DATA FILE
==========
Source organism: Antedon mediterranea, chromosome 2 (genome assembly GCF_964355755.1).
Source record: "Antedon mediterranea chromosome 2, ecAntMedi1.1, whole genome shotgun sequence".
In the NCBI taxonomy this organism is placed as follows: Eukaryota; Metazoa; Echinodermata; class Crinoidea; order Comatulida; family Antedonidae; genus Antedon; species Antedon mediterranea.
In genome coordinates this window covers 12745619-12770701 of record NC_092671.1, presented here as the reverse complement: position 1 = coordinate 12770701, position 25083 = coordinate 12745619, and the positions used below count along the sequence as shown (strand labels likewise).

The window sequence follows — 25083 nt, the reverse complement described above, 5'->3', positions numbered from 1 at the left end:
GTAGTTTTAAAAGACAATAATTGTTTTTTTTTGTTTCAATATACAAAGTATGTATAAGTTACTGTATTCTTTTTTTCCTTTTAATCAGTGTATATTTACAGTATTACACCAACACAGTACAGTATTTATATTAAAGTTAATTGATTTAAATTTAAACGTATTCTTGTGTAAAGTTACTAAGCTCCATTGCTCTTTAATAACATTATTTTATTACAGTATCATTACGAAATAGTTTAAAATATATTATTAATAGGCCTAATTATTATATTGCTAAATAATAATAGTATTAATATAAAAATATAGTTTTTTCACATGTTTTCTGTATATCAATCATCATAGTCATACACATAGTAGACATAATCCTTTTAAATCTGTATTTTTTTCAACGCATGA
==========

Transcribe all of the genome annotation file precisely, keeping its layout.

Source organism: Antedon mediterranea, chromosome 2 (genome assembly GCF_964355755.1).
Source record: "Antedon mediterranea chromosome 2, ecAntMedi1.1, whole genome shotgun sequence".
In the NCBI taxonomy this organism is placed as follows: Eukaryota; Metazoa; Echinodermata; class Crinoidea; order Comatulida; family Antedonidae; genus Antedon; species Antedon mediterranea.
In genome coordinates this window covers 12745619-12770701 of record NC_092671.1, presented here as the reverse complement: position 1 = coordinate 12770701, position 25083 = coordinate 12745619, and the positions used below count along the sequence as shown (strand labels likewise).

The window sequence follows — 25083 nt, the reverse complement described above, 5'->3', positions numbered from 1 at the left end:
GTAGTTTTAAAAGACAATAATTGTTTTTTTTTGTTTCAATATACAAAGTATGTATAAGTTACTGTATTCTTTTTTTCCTTTTAATCAGTGTATATTTACAGTATTACACCAACACAGTACAGTATTTATATTAAAGTTAATTGATTTAAATTTAAACGTATTCTTGTGTAAAGTTACTAAGCTCCATTGCTCTTTAATAACATTATTTTATTACAGTATCATTACGAAATAGTTTAAAATATATTATTAATAGGCCTAATTATTATATTGCTAAATAATAATAGTATTAATATAAAAATATAGTTTTTTCACATGTTTTCTGTATATCAATCATCATAGTCATACACATAGTAGACATAATCCTTTTAAATCTGTATTTTTTTCAACGCATGA